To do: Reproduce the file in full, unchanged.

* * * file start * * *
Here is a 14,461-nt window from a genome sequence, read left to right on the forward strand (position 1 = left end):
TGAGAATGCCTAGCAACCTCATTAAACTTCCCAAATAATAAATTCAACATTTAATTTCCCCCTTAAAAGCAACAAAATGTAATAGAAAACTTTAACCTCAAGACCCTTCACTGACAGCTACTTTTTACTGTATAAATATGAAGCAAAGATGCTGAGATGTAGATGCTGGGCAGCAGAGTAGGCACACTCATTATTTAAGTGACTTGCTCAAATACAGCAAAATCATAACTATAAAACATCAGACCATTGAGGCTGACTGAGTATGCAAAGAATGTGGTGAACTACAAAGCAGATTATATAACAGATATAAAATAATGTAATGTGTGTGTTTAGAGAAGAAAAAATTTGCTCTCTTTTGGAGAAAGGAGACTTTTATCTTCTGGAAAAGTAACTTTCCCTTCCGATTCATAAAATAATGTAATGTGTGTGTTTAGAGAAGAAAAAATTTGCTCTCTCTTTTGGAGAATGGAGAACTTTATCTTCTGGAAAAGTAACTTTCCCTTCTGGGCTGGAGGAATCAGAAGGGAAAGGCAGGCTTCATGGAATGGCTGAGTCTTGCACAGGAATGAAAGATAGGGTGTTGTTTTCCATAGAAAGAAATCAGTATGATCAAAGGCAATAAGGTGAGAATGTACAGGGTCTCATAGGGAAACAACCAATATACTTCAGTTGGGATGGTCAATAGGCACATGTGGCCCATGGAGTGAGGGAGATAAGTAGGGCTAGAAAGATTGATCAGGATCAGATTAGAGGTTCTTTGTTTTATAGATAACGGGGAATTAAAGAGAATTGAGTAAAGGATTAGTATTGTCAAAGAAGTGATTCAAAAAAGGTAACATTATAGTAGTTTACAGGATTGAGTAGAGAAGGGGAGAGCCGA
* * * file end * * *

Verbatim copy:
Here is a 14,461-nt window from a genome sequence, read left to right on the forward strand (position 1 = left end):
TGAGAATGCCTAGCAACCTCATTAAACTTCCCAAATAATAAATTCAACATTTAATTTCCCCCTTAAAAGCAACAAAATGTAATAGAAAACTTTAACCTCAAGACCCTTCACTGACAGCTACTTTTTACTGTATAAATATGAAGCAAAGATGCTGAGATGTAGATGCTGGGCAGCAGAGTAGGCACACTCATTATTTAAGTGACTTGCTCAAATACAGCAAAATCATAACTATAAAACATCAGACCATTGAGGCTGACTGAGTATGCAAAGAATGTGGTGAACTACAAAGCAGATTATATAACAGATATAAAATAATGTAATGTGTGTGTTTAGAGAAGAAAAAATTTGCTCTCTTTTGGAGAAAGGAGACTTTTATCTTCTGGAAAAGTAACTTTCCCTTCCGATTCATAAAATAATGTAATGTGTGTGTTTAGAGAAGAAAAAATTTGCTCTCTCTTTTGGAGAATGGAGAACTTTATCTTCTGGAAAAGTAACTTTCCCTTCTGGGCTGGAGGAATCAGAAGGGAAAGGCAGGCTTCATGGAATGGCTGAGTCTTGCACAGGAATGAAAGATAGGGTGTTGTTTTCCATAGAAAGAAATCAGTATGATCAAAGGCAATAAGGTGAGAATGTACAGGGTCTCATAGGGAAACAACCAATATACTTCAGTTGGGATGGTCAATAGGCACATGTGGCCCATGGAGTGAGGGAGATAAGTAGGGCTAGAAAGATTGATCAGGATCAGATTAGAGGTTCTTTGTTTTATAGATAACGGGGAATTAAAGAGAATTGAGTAAAGGATTAGTATTGTCAAAGAAGTGATTCAAAAAAGGTAACATTATAGTAGTTTACAGGATTGAGTAGAGAAGGGGAGAGCCGA